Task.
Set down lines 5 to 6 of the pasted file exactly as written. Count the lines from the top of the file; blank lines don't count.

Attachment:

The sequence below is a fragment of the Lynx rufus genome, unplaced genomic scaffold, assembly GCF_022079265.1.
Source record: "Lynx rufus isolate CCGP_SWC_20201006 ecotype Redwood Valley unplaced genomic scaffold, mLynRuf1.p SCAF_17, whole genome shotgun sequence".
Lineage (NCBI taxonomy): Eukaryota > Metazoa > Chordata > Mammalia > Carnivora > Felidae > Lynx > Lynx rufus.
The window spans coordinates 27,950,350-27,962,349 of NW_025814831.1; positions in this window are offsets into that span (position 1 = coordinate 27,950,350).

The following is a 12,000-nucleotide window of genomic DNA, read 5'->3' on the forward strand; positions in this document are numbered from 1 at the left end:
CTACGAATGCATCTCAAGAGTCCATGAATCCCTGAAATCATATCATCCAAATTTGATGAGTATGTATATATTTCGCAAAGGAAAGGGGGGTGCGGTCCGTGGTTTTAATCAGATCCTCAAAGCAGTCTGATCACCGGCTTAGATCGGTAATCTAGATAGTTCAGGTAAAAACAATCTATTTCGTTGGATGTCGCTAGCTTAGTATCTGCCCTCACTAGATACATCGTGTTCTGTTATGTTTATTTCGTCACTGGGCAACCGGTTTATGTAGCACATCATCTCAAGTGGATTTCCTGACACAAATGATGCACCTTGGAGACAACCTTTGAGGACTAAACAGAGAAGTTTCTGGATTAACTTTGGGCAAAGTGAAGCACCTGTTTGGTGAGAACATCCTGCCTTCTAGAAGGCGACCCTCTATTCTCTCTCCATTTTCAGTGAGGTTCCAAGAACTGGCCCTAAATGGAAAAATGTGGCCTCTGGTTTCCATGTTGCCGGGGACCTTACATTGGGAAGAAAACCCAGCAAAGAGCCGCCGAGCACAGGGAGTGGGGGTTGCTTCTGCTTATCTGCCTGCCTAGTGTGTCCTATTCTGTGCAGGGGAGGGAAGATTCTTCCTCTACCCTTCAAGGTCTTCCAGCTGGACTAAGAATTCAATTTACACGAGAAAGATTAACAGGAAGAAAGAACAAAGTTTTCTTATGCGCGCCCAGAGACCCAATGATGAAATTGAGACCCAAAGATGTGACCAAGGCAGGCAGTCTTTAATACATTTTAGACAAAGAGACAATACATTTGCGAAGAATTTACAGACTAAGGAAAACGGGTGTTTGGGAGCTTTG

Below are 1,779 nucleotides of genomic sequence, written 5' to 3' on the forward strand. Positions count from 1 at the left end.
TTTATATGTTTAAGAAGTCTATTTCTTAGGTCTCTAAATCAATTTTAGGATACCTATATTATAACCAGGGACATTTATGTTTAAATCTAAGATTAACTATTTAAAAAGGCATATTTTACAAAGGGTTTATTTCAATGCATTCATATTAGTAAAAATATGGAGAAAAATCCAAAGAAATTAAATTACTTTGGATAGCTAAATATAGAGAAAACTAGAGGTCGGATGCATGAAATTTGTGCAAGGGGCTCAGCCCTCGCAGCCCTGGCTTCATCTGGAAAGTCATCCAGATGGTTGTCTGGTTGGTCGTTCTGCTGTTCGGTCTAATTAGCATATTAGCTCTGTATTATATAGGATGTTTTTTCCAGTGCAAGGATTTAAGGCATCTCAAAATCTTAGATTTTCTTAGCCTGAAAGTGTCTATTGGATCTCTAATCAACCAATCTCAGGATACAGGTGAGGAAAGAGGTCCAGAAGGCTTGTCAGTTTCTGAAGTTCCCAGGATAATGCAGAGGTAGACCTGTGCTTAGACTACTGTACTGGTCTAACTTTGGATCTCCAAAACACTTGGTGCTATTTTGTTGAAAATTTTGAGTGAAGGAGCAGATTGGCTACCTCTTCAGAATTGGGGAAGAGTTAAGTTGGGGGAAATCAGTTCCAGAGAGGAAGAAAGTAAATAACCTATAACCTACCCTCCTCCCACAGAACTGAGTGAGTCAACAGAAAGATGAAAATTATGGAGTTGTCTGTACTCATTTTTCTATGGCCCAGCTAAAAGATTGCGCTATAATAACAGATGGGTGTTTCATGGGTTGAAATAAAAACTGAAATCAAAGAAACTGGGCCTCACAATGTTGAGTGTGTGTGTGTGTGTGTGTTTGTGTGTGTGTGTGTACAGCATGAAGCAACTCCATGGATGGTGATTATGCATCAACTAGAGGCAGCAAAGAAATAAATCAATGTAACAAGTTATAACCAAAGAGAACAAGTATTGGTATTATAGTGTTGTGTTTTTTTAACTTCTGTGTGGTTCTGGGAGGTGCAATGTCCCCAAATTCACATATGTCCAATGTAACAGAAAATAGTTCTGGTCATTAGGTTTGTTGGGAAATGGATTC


The following is a 12,000-nucleotide window of genomic DNA, read 5'->3' on the forward strand; positions in this document are numbered from 1 at the left end:
CTACGAATGCATCTCAAGAGTCCATGAATCCCTGAAATCATATCATCCAAATTTGATGAGTATGTATATATTTCGCAAAGGAAAGGGGGGTGCGGTCCGTGGTTTTAATCAGATCCTCAAAGCAGTCTGATCACCGGCTTAGATCGGTAATCTAGATAGTTCAGGTAAAAACAATCTATTTCGTTGGATGTCGCTAGCTTAGTATCTGCCCTCACTAGATACATCGTGTTCTGTTATGTTTATTTCGTCACTGGGCAACCGGTTTATGTAGCACATCATCTCAAGTGGATTTCCTGACACAAATGATGCACCTTGGAGACAACCTTTGAGGACTAAACAGAGAAGTTTCTGGATTAACTTTGGGCAAAGTGAAGCACCTGTTTGGTGAGAACATCCTGCCTTCTAGAAGGCGACCCTCTATTCTCTCTCCATTTTCAGTGAGGTTCCAAGAACTGGCCCTAAATGGAAAAATGTGGCCTCTGGTTTCCATGTTGCCGGGGACCTTACATTGGGAAGAAAACCCAGCAAAGAGCCGCCGAGCACAGGGAGTGGGGGTTGCTTCTGCTTATCTGCCTGCCTAGTGTGTCCTATTCTGTGCAGGGGAGGGAAGATTCTTCCTCTACCCTTCAAGGTCTTCCAGCTGGACTAAGAATTCAATTTACACGAGAAAGATTAACAGGAAGAAAGAACAAAGTTTTCTTATGCGCGCCCAGAGACCCAATGATGAAATTGAGACCCAAAGATGTGACCAAGGCAGGCAGTCTTTAATACATTTTAGACAAAGAGACAATACATTTGCGAAGAATTTACAGACTAAGGAAAACGGGTGTTTGGGAGCTTTG